SPRINGFIELD, Mo — Dropped calls are frustrating, but it’s an even bigger deal for 1st responders. EMS crews in Bolivar say there are many “dead spots” within Polk County, but that they are quickly dwindling thanks to the use of a new communications system.
Bolivar city crews are now using digital radios, tablets, and laptops. It’s not only more reliable, but it’s quicker in delivering essential information when life is on the line.
“When you have other crews coming in, ambulances coming in, and police officers coming in behind you, trying to communicate within those first few minutes is critical,” said Bolivar City Fire Department Deputy Chief Brent Watkins.
BCFD has responded to over 25 major accidents within the last 2 years at Highway 13 and U. Up until January, it’s been one of many dead zones in Polk county for a radio system nearly 20 years old.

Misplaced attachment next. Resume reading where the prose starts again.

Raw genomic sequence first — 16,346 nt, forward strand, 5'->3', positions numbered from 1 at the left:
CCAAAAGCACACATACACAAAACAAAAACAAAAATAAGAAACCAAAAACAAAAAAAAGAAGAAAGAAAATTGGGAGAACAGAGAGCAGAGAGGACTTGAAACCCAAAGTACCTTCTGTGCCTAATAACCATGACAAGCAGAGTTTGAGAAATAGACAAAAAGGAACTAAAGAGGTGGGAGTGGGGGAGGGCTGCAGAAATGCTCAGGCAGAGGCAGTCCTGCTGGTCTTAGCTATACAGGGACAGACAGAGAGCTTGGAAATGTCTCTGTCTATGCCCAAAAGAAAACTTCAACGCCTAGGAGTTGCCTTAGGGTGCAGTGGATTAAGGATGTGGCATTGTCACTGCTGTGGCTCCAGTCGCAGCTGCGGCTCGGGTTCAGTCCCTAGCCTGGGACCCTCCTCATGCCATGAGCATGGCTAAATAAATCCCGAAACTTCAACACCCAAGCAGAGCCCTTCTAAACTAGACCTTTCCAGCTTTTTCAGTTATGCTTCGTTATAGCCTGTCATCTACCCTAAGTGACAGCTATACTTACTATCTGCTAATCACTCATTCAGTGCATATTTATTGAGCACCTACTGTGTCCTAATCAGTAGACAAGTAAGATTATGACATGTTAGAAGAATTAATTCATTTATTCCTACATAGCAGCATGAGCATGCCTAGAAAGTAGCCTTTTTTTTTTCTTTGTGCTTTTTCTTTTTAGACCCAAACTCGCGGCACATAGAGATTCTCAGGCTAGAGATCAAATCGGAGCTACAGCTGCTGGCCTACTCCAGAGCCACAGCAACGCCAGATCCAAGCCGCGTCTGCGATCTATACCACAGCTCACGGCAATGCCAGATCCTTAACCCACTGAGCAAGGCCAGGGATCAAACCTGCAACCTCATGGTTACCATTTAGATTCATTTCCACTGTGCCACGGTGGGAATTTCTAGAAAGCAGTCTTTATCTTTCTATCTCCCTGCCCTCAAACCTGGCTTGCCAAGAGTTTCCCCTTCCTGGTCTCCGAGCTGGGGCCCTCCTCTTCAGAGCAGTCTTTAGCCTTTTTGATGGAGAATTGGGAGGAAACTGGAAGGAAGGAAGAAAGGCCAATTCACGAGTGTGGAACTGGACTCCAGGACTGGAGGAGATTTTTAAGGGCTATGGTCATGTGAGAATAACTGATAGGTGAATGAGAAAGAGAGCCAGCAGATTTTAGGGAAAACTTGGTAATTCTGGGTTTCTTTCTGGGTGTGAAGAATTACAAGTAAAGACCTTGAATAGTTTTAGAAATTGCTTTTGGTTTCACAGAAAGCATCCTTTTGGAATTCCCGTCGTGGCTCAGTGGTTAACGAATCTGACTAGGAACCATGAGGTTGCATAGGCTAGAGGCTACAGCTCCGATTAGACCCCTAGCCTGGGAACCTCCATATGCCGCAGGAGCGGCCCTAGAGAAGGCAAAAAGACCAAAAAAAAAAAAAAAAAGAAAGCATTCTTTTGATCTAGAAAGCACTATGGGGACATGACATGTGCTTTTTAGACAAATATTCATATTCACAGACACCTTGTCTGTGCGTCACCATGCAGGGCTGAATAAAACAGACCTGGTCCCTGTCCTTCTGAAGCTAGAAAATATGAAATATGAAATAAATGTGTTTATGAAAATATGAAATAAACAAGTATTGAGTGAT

Communications from this location to dispatch were unreliable.
“Years ago, the FCC made a change in radio systems,” explained Watkins. “We saw a massive reduction in coverage for our analog system.”
The installation of a new digital telecommunications system solved that problem, but cost the city nearly $135,000. Their budget for the project was $150,000.
The new system includes fire, police, dispatch, public works, and city administrators.
“Technology is still going to have limitations, but we have much fewer of them now,” said Lt. Roger Barron, Bolivar City Police Department.
Officers will now have access to critical information on scene from portable laptops: It’s a luxury bigger markets have had for years, but is now available in every squad car in Bolivar.
“We now have the ability to keep our officers out visible in the community instead of inside the police department writing reports.”
The system also includes a revamped control center for dispatch; This allows for better tracking of where crews are located, and a better birds eye view of the emergency.
Bolivar schools are expected to adopt the new technology in March.